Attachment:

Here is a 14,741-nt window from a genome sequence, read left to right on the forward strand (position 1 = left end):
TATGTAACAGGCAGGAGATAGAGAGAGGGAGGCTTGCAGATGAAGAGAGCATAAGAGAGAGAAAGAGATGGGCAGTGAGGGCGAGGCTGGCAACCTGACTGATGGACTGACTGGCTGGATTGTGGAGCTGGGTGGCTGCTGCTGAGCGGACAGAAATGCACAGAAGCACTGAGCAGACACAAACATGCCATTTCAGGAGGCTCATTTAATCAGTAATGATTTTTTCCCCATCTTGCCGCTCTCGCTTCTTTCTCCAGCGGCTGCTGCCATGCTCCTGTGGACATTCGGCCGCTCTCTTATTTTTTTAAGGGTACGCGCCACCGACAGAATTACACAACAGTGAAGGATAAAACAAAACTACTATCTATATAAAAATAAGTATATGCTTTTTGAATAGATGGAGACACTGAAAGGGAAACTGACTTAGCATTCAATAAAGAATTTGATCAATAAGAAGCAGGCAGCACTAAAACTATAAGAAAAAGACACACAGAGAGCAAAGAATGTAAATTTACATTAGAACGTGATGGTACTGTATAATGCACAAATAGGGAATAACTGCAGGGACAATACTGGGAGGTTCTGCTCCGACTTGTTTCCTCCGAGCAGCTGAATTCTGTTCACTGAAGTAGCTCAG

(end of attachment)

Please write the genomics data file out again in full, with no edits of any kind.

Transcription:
Here is a 14,741-nt window from a genome sequence, read left to right on the forward strand (position 1 = left end):
TATGTAACAGGCAGGAGATAGAGAGAGGGAGGCTTGCAGATGAAGAGAGCATAAGAGAGAGAAAGAGATGGGCAGTGAGGGCGAGGCTGGCAACCTGACTGATGGACTGACTGGCTGGATTGTGGAGCTGGGTGGCTGCTGCTGAGCGGACAGAAATGCACAGAAGCACTGAGCAGACACAAACATGCCATTTCAGGAGGCTCATTTAATCAGTAATGATTTTTTCCCCATCTTGCCGCTCTCGCTTCTTTCTCCAGCGGCTGCTGCCATGCTCCTGTGGACATTCGGCCGCTCTCTTATTTTTTTAAGGGTACGCGCCACCGACAGAATTACACAACAGTGAAGGATAAAACAAAACTACTATCTATATAAAAATAAGTATATGCTTTTTGAATAGATGGAGACACTGAAAGGGAAACTGACTTAGCATTCAATAAAGAATTTGATCAATAAGAAGCAGGCAGCACTAAAACTATAAGAAAAAGACACACAGAGAGCAAAGAATGTAAATTTACATTAGAACGTGATGGTACTGTATAATGCACAAATAGGGAATAACTGCAGGGACAATACTGGGAGGTTCTGCTCCGACTTGTTTCCTCCGAGCAGCTGAATTCTGTTCACTGAAGTAGCTCAG